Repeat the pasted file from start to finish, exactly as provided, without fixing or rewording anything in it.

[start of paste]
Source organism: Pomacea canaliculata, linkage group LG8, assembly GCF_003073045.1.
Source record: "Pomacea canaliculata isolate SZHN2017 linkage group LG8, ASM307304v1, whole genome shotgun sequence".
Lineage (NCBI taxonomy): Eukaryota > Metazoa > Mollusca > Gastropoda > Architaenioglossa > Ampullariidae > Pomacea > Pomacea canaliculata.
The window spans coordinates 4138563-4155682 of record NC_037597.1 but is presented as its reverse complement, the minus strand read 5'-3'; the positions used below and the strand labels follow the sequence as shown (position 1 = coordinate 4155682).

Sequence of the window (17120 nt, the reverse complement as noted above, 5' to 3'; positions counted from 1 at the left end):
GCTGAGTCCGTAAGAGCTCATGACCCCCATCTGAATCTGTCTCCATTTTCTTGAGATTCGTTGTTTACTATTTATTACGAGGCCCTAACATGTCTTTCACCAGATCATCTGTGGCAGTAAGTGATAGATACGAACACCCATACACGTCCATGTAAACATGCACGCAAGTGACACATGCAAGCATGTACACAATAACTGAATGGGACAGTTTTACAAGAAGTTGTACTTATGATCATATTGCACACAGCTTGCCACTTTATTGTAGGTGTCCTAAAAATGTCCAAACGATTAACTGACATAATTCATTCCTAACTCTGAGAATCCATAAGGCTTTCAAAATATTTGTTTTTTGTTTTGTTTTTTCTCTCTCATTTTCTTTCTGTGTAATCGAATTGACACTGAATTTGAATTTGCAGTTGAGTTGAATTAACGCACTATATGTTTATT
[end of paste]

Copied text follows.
Source organism: Pomacea canaliculata, linkage group LG8, assembly GCF_003073045.1.
Source record: "Pomacea canaliculata isolate SZHN2017 linkage group LG8, ASM307304v1, whole genome shotgun sequence".
Lineage (NCBI taxonomy): Eukaryota > Metazoa > Mollusca > Gastropoda > Architaenioglossa > Ampullariidae > Pomacea > Pomacea canaliculata.
The window spans coordinates 4138563-4155682 of record NC_037597.1 but is presented as its reverse complement, the minus strand read 5'-3'; the positions used below and the strand labels follow the sequence as shown (position 1 = coordinate 4155682).

Sequence of the window (17120 nt, the reverse complement as noted above, 5' to 3'; positions counted from 1 at the left end):
GCTGAGTCCGTAAGAGCTCATGACCCCCATCTGAATCTGTCTCCATTTTCTTGAGATTCGTTGTTTACTATTTATTACGAGGCCCTAACATGTCTTTCACCAGATCATCTGTGGCAGTAAGTGATAGATACGAACACCCATACACGTCCATGTAAACATGCACGCAAGTGACACATGCAAGCATGTACACAATAACTGAATGGGACAGTTTTACAAGAAGTTGTACTTATGATCATATTGCACACAGCTTGCCACTTTATTGTAGGTGTCCTAAAAATGTCCAAACGATTAACTGACATAATTCATTCCTAACTCTGAGAATCCATAAGGCTTTCAAAATATTTGTTTTTTGTTTTGTTTTTTCTCTCTCATTTTCTTTCTGTGTAATCGAATTGACACTGAATTTGAATTTGCAGTTGAGTTGAATTAACGCACTATATGTTTATT